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A Review of The New Universe and the Human Future

By Matthew Fox


The New Universe and the Human Future: How a Shared Cosmology Could Launch a Global Society, Nancy Ellen Abrams and Joel R. Primack (Yale University Press, 2011).

This book is in every sense of the word a prophetic book. Its message ranks right up there with those of Isaiah and Jeremiah, Ezekiel and Joel. It is at times poetic (as the prophets were), demanding, grounded, soaring, empowering, and always awe-inspiring.

Rabbi Heschel says the essence of the prophet’s work is to interfere, and Joel Primack and Nancy Abrams are doing nothing if they are not interfering. They are interfering with apathy and couchpotatoitis, with anthropocentrism and despair, by inspiring us with the newly found reasons we have for waking up, getting involved, resisting dumb media and amoral education and frozen religious ideologies, and do what prophets do: give birth to justice from a newly born heart, a newly born consciousness. And to shout the dangerous paths, the ways of folly, we are on. This book does all that and more.

I should offer a disclaimer here. I know and truly love Joel and Nancy. I know their marvelous book, View from the Center of the Universe (2006)and recommend it to everyone I know. I know their sterling credentials as teachers of the new cosmology and the great respect Joel carries in the scientific community. Above all, I know their humility. While helping us all recover our sense of the cosmos as science is newly learning it, they also show up at spiritual events, dance circle dances, laugh with us lay people (meaning non-scientists), chant, meditate, make music, write poetry, and just plain participate.

The Evolution of Consciousness

Wisely do the authors point out that human consciousness evolves from self awareness to tribe to religion to nationality to species, to Earth, and ultimately to Cosmos. We, like the universe, need to keep expanding. (I think of Meister Eckhart; “God is delighted to watch your soul enlarge.”) We can so easily get stuck in any one of these smaller groupings – self (narcissism), tribe (tribalism), religion (my God can beat up your God/goddess – let me show you the way), nation (who is the empire de jour? We are Number one and the Exceptional One). But Gaia and her pain is calling us beyond all these earlier identities to embrace Earth which needs so much embracing today; and now Cosmos as well.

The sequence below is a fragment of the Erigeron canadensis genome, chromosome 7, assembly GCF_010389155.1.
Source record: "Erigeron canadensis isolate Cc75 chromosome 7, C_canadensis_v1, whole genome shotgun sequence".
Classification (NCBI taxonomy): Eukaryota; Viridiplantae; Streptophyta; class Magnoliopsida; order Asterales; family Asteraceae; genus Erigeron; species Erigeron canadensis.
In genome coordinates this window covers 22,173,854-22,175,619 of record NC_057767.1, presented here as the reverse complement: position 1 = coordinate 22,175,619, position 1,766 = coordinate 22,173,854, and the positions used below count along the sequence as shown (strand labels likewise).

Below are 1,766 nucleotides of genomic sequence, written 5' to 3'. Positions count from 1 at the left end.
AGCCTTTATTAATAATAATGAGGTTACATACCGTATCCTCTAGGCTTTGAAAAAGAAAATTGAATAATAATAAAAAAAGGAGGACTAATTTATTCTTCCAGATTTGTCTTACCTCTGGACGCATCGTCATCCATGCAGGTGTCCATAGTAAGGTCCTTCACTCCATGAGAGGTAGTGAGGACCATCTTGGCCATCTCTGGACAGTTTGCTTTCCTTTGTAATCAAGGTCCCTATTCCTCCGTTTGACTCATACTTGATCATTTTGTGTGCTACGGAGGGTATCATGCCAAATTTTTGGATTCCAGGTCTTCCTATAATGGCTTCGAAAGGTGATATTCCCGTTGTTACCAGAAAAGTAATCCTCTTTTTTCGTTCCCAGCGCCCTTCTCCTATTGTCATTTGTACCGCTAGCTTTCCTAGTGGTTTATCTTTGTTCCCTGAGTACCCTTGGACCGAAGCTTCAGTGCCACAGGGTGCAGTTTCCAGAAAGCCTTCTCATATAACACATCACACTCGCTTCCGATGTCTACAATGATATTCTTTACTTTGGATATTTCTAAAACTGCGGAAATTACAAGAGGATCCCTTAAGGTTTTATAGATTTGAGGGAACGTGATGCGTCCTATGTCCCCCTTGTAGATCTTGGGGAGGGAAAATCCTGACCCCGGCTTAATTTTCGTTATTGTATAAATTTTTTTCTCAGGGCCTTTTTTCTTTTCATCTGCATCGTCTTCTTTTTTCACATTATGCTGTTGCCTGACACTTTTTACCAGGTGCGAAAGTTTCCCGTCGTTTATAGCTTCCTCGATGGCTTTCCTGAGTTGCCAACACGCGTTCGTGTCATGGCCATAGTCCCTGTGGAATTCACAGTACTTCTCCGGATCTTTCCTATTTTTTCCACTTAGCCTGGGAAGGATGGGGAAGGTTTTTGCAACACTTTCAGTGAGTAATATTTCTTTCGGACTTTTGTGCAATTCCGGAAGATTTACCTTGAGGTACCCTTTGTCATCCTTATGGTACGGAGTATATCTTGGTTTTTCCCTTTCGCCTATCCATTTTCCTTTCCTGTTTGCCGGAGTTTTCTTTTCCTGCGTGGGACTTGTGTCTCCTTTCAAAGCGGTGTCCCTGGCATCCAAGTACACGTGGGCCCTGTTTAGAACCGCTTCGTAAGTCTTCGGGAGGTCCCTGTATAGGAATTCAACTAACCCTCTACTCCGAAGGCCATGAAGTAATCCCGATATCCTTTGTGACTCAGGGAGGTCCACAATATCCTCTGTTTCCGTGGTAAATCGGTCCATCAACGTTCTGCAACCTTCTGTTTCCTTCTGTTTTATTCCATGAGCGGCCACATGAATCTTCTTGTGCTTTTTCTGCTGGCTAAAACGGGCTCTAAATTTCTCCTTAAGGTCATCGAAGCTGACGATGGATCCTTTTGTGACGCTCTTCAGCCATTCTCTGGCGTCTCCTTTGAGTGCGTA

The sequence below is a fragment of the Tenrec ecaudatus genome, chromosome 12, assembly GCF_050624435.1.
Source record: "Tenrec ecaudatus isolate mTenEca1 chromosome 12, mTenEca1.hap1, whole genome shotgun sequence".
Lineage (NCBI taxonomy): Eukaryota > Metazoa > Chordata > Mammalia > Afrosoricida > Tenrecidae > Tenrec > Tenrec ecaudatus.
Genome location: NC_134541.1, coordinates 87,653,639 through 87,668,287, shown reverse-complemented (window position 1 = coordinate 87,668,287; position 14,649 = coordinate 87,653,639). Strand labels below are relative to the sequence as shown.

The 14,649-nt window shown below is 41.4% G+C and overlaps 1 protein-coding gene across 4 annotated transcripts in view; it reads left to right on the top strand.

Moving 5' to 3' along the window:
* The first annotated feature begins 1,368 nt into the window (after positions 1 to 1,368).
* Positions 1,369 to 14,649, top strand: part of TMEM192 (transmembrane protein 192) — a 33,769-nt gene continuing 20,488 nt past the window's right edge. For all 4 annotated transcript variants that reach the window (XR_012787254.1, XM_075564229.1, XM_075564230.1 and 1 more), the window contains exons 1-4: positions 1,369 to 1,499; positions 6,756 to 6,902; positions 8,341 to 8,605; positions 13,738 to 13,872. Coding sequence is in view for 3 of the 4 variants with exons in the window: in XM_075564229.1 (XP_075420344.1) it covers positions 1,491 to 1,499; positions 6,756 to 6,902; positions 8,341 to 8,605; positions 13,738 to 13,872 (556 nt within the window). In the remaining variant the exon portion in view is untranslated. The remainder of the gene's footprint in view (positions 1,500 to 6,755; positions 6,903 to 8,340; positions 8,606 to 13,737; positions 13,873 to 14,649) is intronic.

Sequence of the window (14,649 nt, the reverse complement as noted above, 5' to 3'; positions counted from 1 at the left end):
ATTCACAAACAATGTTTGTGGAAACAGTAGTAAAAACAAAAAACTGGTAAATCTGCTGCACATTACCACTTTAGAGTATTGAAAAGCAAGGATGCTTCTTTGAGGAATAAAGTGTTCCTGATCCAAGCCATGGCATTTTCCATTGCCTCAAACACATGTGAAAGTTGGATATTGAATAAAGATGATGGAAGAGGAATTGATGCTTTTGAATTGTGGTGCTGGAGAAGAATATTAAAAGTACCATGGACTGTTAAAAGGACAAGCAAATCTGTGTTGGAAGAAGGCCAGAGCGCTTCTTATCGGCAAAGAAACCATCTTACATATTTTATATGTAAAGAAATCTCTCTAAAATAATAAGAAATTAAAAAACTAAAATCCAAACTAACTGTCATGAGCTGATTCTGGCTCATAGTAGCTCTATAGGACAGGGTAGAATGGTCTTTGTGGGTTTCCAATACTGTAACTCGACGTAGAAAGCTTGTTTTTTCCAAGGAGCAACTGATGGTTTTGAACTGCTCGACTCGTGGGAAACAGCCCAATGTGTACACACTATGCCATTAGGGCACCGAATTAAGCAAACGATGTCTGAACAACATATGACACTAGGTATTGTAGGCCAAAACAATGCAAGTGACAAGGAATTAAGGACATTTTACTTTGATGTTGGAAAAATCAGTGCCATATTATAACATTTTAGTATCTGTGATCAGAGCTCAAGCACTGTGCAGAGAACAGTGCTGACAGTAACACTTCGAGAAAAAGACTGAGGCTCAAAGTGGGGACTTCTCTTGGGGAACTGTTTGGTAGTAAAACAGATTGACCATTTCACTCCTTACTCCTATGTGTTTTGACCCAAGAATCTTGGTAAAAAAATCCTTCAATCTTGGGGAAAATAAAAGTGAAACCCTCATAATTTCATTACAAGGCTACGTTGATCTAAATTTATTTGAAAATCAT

We don’t have to abandon the earlier soul periods; we can incorporate them into this great act of growing our souls, expanding our consciousness. We can love self without being narcissistic; we can love our tribe without being tribalistic and haters of other tribes; we can embrace a religious path without denying others theirs; we can be Americans (or Egyptians or Argentinians) without having to go to war to prove we are superior. Of course we are on a path of consciousness expansion. After all, this universe is biased in favor of expansion. This is a scientific fact.

Nancy Ellen Abrams and Joel R. Primack

Nancy Ellen Abrams and Joel R. Primack

Joel and Nancy are clearly in love with what science is learning today. Their love is contagious. Their enthusiasm ignites all who drink it in. They have the children in mind when they say “today’s children could be the first generation ever raised in the universe they actually live in” and they urge us to teach the “power of ten” to the kids and resist teaching the easy metaphors of selfishness, cynicism or despair (103f). “Earth itself is not a mess but a jewel of the cosmos, rich with life and potential, and possibly unique in all the heavens,” they declare, like twenty-first century Davids singing new psalms.

They take on the literalists of science (who have so much in common with the literalists of the Bible) when they say: “If taken literally, scientific cosmology is completely misleading. There was no loud bang at the Big Bang, and it wasn’t big. (There was no size to compare it to.) Metaphor is our only entrée into invisible reality.” The universe too is metaphor and accessible by metaphor. All the prophets knew these things. Metaphor carries us on wings larger than despair, self-pity, talk of “selfish genes,” pessimism – all of which is so often a cover-up and escape from responsibility.

Getting Ethically Grounded